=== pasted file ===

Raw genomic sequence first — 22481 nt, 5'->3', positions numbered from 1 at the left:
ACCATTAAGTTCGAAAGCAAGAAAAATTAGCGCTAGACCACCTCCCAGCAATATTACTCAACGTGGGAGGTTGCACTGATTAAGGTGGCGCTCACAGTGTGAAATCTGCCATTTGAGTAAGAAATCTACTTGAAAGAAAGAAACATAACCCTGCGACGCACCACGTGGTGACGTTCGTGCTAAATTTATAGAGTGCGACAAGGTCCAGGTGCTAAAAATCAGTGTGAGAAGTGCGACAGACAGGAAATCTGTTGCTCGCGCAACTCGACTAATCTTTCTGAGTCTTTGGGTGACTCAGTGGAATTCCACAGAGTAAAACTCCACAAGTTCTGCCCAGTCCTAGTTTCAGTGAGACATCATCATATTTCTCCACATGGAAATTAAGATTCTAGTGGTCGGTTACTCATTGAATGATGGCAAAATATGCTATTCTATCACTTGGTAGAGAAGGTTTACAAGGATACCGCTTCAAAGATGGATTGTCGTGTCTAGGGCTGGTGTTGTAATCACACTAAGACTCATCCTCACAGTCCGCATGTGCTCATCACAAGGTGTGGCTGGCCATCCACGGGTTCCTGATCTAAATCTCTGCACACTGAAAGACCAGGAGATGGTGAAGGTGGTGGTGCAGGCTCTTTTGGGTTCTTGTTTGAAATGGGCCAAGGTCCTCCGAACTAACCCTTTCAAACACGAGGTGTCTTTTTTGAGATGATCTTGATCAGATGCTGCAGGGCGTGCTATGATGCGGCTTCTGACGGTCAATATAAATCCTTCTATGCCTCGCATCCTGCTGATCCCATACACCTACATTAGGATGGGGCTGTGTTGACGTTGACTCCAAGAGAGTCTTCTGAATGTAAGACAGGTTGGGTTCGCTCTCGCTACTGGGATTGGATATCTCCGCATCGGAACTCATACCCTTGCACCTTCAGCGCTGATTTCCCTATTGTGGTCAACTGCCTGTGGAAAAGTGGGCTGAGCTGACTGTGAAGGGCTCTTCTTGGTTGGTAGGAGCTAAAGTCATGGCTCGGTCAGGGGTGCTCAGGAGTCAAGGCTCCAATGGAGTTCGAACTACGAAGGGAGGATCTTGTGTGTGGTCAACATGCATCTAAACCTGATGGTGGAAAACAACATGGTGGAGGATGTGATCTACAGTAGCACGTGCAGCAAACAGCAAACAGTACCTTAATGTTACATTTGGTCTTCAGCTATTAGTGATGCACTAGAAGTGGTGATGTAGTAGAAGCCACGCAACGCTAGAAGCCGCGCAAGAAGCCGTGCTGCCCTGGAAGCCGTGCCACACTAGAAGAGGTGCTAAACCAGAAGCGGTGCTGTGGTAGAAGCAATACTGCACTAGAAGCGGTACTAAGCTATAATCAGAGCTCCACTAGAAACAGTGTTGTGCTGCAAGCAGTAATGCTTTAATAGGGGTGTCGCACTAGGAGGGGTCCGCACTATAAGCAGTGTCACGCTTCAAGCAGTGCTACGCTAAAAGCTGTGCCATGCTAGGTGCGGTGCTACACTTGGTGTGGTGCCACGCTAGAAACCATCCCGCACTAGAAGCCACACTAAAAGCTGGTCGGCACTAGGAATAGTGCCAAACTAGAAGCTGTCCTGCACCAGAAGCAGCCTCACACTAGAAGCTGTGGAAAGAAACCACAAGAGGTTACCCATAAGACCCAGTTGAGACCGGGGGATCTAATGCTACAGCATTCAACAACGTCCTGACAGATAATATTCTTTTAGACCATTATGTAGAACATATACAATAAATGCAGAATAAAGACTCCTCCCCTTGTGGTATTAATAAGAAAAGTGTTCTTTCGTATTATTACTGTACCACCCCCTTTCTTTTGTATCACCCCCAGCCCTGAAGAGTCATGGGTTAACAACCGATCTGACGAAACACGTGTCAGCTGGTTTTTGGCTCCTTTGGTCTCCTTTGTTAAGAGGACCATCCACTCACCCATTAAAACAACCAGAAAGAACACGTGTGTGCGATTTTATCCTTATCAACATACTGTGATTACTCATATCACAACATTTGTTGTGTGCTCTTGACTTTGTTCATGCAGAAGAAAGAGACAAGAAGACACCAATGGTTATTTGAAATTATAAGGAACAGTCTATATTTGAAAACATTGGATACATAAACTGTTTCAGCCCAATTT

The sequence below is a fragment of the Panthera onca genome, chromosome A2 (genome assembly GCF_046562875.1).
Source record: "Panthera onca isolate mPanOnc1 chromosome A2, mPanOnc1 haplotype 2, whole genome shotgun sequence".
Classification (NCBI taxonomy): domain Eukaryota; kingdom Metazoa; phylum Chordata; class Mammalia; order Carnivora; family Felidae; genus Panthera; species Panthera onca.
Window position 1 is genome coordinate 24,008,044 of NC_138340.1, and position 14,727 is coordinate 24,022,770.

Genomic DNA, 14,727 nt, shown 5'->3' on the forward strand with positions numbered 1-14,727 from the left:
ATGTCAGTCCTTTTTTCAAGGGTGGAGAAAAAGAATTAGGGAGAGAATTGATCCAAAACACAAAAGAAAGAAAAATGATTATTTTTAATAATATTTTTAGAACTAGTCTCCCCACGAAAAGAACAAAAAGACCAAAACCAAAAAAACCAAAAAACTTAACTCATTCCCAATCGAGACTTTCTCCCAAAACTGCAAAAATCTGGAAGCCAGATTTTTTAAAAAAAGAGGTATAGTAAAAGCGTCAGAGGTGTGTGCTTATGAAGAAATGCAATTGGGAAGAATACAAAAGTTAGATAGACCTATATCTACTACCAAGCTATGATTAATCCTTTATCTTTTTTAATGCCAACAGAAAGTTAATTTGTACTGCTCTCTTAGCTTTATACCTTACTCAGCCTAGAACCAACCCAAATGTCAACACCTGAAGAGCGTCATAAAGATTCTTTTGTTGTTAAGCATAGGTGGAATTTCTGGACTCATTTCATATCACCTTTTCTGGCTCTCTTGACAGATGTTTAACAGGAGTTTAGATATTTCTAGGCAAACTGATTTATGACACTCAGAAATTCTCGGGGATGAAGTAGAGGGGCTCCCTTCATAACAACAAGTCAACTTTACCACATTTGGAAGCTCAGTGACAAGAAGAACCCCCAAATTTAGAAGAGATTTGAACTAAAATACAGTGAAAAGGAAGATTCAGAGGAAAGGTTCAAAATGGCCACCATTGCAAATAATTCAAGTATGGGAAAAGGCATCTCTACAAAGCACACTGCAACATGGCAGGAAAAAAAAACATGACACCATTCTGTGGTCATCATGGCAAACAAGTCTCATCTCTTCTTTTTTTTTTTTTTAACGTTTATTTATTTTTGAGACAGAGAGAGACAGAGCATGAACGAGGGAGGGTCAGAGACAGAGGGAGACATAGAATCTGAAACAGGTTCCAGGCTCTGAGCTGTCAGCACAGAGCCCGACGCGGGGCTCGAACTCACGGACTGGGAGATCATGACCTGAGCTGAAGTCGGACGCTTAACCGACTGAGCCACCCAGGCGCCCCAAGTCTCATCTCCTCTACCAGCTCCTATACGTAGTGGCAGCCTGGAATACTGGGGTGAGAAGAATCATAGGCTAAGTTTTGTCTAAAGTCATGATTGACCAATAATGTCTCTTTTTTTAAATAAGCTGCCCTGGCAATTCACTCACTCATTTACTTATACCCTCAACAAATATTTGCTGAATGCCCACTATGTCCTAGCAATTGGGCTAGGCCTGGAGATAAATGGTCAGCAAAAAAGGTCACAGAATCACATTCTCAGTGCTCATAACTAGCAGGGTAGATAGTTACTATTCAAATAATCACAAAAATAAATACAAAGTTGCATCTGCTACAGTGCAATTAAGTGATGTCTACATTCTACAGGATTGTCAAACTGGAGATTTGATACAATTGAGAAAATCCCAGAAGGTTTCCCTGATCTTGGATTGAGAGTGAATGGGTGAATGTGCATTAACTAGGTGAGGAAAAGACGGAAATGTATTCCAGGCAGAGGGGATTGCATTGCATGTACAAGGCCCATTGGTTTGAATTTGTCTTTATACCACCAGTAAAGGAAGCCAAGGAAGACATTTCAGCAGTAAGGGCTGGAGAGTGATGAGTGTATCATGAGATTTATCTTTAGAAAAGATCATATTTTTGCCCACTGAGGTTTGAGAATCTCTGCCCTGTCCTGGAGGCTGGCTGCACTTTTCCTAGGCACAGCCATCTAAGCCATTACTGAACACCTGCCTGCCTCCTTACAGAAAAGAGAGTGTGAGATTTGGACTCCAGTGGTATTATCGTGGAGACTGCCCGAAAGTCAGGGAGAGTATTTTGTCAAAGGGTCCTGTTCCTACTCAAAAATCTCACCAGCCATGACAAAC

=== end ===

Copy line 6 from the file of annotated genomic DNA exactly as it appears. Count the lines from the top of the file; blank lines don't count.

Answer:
Window position 1 is genome coordinate 24,008,044 of NC_138340.1, and position 14,727 is coordinate 24,022,770.